Point-of-view is essential—history is written by the winners, as they say. Drunk History places narrativity on shaky ground, literally and figuratively, as the tenuous connection between pieces of information is made obvious and humorous. The History Channel is content to leave you in the dark and put up veils between our experience of these texts and their superficiality. Though, in the end, both avenues are closer to each other than ever. Entertaining is successful, both The History Channel and Drunk History live by this rule. Some parts of history are more fun and more interesting than others; The History Channel has found itself confronted by this. Its all-in stake of Pawn Stars and American Pickers will suffice as acknowledgment enough, summarizing this perfectly—each “historical artifact” is attributed a monetary value based on how old it is, how exotic it is, and how popular and rad it is. To be fair, it’s been this way for a long time, maybe always. All this is the logical next phase of the network’s near-constant Hitler shoehorning of yore, but, thankfully, Drunk History stumbled in to connect the dots.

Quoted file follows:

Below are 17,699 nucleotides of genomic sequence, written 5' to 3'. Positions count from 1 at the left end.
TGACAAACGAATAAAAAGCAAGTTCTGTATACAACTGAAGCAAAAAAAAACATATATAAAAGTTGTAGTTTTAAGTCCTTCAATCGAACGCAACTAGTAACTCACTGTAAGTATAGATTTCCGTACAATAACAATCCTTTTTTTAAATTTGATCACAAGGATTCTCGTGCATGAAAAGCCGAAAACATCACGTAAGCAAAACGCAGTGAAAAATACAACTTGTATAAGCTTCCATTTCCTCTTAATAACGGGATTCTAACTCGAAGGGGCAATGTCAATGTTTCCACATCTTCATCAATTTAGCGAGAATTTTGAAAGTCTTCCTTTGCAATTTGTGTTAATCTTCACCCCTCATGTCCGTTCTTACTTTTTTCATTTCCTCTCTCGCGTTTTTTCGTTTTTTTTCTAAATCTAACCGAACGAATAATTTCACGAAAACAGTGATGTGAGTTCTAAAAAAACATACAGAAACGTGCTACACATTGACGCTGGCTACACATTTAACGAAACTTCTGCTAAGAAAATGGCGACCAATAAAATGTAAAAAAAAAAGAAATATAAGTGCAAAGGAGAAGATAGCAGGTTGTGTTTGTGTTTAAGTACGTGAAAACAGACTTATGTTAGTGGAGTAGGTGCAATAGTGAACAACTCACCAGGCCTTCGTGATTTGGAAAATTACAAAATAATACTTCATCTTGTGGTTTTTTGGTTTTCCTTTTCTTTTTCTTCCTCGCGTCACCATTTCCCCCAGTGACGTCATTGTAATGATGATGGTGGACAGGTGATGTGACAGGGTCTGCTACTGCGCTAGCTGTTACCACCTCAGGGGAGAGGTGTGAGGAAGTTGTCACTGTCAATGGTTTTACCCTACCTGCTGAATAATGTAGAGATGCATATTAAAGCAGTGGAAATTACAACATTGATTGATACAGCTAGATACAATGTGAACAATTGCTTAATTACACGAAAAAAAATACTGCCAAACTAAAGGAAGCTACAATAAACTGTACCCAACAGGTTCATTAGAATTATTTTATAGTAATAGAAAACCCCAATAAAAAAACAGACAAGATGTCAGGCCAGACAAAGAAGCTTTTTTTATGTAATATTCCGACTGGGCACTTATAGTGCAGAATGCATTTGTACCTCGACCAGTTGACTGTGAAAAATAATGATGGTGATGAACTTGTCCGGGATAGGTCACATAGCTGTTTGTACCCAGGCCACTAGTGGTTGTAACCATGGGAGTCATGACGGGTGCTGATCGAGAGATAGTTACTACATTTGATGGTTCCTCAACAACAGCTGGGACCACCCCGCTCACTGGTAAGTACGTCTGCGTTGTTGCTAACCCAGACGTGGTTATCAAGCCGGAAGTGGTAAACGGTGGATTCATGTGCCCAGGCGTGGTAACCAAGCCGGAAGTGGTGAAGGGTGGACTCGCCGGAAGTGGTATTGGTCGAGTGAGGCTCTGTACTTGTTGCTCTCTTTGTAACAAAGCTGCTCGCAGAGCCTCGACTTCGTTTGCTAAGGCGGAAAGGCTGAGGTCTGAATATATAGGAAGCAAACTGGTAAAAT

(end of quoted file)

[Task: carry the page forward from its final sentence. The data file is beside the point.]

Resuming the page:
This article was written by Oliver O’Sullivan, a writer for dusk magazine.